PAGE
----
Green Bay, WI - Last week, it was announced that President Donald Trump would be visiting Marinette in the northern part of the state on June 25, and will hold a “town hall meeting” at a Green Bay airport at 7 p.m. The Coalition to March on the Democratic National Convention - a collection of over 50 organizations that’s planning a demonstration on the first day of the DNC in Milwaukee - has called for a protest of Trump’s visit.
“We met Trump with more than 2000 people when he came to Milwaukee at the start of the year,” said Ryan Hamann, co-chair of the Coalition. “Together with our allies in Green Bay, we’re going to give him a greeting like only the people can! We made it clear before, and we’ll do it again: Trump and his racist, bigoted, anti-worker platform aren’t welcome in our state.”
On June 25, Trump will be touring Marinette Marine, a shipbuilding company that got its start in tiny Marinette on the Menominee River during World War II. Lockheed Martin, the notorious company that has made millions and millions of dollars in profit off the ongoing wars in the Middle East, is a minority owner of the northern Wisconsin shipbuilding company. President Trump is expected to discuss the expansion of the shipyard and the recent contract his administration awarded to Marinette Marine to build ten new ships for up to $5.5 billion.
Marinette Marine has built several ships in the past for the U.S. military. Just recently, on April 30, the company won the bid to produce the new FFG(X) multimission guided-missile frigate. The new ship will be an upgrade on an older model as the U.S., under Trump’s leadership, continues to ramp up its military posturing around the world.
Meanwhile, the U.S, economy continues to tank as the country is wracked with the worst unemployment numbers since the Great Depression and thousands of people remain in the streets, protesting police crimes and in support of Black lives. COVID-19 cases continue to increase while the president peddles ‘solutions’ like slowing down testing to slow down the amount of new cases.
"We're calling this protest because President Trump's arrival in our state is an insult to all the people fighting to survive in this pandemic, working with little to no workplace protections, while being told they're 'essential,’” said Aodhan Bowman, a Green Bay-based organizer with the Coalition. “His toxic rhetoric targets immigrants and marginalized populations for abuse while government contracts like the one recently handed to Marinette Marine reward company owners and force the workers to produce for them in spite of the danger to their lives and families."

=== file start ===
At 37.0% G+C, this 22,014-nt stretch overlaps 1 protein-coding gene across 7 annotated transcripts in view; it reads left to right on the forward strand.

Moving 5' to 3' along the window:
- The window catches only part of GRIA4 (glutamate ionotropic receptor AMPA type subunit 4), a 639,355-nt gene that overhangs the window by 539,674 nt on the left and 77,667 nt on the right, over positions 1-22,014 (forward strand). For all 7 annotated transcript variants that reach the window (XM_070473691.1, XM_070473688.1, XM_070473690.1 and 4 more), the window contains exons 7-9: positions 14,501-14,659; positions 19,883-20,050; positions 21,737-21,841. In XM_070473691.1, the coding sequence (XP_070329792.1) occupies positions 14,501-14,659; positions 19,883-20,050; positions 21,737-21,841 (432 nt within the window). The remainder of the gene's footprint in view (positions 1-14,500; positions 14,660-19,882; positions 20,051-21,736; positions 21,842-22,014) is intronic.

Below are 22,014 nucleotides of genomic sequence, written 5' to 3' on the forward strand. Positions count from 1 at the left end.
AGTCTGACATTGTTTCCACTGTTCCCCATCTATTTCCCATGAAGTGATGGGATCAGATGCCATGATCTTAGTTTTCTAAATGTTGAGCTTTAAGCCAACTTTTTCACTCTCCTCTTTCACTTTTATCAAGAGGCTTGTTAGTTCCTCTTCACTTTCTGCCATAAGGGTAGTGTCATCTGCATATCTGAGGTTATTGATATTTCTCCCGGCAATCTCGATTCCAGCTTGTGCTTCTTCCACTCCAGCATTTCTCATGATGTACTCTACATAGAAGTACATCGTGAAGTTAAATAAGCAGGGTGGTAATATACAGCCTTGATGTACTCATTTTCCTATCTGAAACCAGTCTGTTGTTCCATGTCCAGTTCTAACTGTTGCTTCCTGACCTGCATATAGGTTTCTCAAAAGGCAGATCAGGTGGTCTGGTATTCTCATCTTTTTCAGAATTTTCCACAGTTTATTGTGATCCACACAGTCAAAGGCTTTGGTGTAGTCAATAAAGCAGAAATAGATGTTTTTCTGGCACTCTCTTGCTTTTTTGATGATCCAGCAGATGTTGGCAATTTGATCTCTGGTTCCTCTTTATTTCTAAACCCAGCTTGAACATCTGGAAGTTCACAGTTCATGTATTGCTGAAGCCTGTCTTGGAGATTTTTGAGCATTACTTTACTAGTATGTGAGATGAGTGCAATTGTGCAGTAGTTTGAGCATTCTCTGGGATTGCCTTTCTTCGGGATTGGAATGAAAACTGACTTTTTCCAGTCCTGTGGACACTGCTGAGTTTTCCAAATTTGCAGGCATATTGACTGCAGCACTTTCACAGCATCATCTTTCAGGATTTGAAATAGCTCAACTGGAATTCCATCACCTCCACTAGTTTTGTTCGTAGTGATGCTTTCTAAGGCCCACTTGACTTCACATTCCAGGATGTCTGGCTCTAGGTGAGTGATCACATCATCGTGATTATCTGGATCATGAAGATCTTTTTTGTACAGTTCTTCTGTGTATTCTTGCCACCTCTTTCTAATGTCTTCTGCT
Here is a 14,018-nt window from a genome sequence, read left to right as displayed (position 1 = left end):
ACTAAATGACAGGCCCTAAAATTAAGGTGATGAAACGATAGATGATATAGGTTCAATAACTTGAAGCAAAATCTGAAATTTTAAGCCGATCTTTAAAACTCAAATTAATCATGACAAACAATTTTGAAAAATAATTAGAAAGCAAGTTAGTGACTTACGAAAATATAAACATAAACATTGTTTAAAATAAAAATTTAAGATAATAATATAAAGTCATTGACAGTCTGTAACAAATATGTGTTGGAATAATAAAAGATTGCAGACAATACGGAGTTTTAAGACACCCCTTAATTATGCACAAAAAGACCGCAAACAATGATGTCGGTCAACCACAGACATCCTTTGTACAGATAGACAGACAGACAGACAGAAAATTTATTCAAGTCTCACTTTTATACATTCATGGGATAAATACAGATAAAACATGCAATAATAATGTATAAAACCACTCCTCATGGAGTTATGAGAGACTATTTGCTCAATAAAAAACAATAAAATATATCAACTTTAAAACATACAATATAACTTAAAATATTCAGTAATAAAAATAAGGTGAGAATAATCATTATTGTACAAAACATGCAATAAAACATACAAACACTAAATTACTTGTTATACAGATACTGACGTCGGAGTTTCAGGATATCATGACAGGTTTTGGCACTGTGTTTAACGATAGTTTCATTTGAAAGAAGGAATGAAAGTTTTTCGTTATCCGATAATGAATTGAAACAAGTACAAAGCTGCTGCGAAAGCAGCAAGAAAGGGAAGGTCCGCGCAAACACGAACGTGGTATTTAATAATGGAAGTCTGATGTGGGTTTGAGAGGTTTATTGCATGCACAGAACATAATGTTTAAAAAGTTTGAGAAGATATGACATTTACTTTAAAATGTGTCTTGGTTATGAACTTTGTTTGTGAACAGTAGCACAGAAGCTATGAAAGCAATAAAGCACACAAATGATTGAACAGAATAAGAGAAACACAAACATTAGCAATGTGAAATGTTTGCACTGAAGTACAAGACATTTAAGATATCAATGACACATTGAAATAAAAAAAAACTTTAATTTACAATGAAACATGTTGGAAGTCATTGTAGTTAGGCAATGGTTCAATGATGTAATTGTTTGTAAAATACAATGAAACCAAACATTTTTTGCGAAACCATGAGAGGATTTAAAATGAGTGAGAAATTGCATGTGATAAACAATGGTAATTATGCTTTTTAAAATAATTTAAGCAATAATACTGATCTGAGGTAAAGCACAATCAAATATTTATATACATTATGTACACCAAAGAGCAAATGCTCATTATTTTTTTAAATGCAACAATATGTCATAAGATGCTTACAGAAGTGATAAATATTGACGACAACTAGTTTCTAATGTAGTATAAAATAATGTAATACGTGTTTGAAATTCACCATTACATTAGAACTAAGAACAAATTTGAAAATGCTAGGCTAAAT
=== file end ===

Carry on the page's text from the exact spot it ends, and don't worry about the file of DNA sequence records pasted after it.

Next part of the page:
After Trump’s visit to this military contractor, he will check in at the Green Bay Austin Strobel International Airport for a town hall meeting hosted by Fox News anchor Sean Hannity. According to Hannity, the president will be discussing “the latest on police reform and the 2020 election.”
The Coalition will be outside the spot of Trump’s town hall meeting, demanding justice for the victims of police crimes, an end to U.S. wars and interventions, and investment in jobs, education, and other resources for the people. The rally is set to begin at 7 p.m. and will feature a handful of speakers, including a member from the family of Jonathon Tubby, an Oneida man who was murdered by the Brown County Sheriff’s Department in October 2018.
“The fact that the ‘pattern-or-practice’ investigations, a federal practice put in place following the beating of Rodney King by the LAPD in 1992 to scour police departments, were frozen the moment Trump took office speaks to what his views are on the issue of ‘police reform’. That practice was extremely flawed to begin with,” said Hamann.
Hamann continued, “What we need is community control of the police. We don’t need more untrustworthy government officials getting involved only to let families down a second time in their bid for justice for their murdered loved ones. Winning justice for Jonathan, Jason Pero, Alvin Cole, Joel Acevedo, and all other victims of killer cops means giving more power to the people to determine who and how their communities are policed.”